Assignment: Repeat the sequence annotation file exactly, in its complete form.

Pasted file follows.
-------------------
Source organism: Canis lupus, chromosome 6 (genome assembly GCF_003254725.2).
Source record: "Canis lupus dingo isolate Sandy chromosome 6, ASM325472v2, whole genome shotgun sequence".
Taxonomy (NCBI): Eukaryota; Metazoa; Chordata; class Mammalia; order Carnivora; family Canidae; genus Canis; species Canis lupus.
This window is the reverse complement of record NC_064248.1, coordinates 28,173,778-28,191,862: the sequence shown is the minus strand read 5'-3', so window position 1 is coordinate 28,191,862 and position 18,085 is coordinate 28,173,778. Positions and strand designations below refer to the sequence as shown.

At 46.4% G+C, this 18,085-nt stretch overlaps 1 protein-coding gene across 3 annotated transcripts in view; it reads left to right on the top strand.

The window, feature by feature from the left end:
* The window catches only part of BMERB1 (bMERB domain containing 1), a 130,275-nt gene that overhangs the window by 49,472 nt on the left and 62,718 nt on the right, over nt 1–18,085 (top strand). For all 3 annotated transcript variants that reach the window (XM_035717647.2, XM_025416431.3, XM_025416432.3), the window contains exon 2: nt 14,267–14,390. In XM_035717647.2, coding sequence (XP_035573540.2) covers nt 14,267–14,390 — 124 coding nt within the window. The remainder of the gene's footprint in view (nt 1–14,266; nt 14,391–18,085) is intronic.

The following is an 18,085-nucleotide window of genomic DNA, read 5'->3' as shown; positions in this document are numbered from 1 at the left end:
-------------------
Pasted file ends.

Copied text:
Source organism: Canis lupus, chromosome 6 (genome assembly GCF_003254725.2).
Source record: "Canis lupus dingo isolate Sandy chromosome 6, ASM325472v2, whole genome shotgun sequence".
Taxonomy (NCBI): Eukaryota; Metazoa; Chordata; class Mammalia; order Carnivora; family Canidae; genus Canis; species Canis lupus.
This window is the reverse complement of record NC_064248.1, coordinates 28,173,778-28,191,862: the sequence shown is the minus strand read 5'-3', so window position 1 is coordinate 28,191,862 and position 18,085 is coordinate 28,173,778. Positions and strand designations below refer to the sequence as shown.

At 46.4% G+C, this 18,085-nt stretch overlaps 1 protein-coding gene across 3 annotated transcripts in view; it reads left to right on the top strand.

The window, feature by feature from the left end:
* The window catches only part of BMERB1 (bMERB domain containing 1), a 130,275-nt gene that overhangs the window by 49,472 nt on the left and 62,718 nt on the right, over nt 1–18,085 (top strand). For all 3 annotated transcript variants that reach the window (XM_035717647.2, XM_025416431.3, XM_025416432.3), the window contains exon 2: nt 14,267–14,390. In XM_035717647.2, coding sequence (XP_035573540.2) covers nt 14,267–14,390 — 124 coding nt within the window. The remainder of the gene's footprint in view (nt 1–14,266; nt 14,391–18,085) is intronic.

The following is an 18,085-nucleotide window of genomic DNA, read 5'->3' as shown; positions in this document are numbered from 1 at the left end: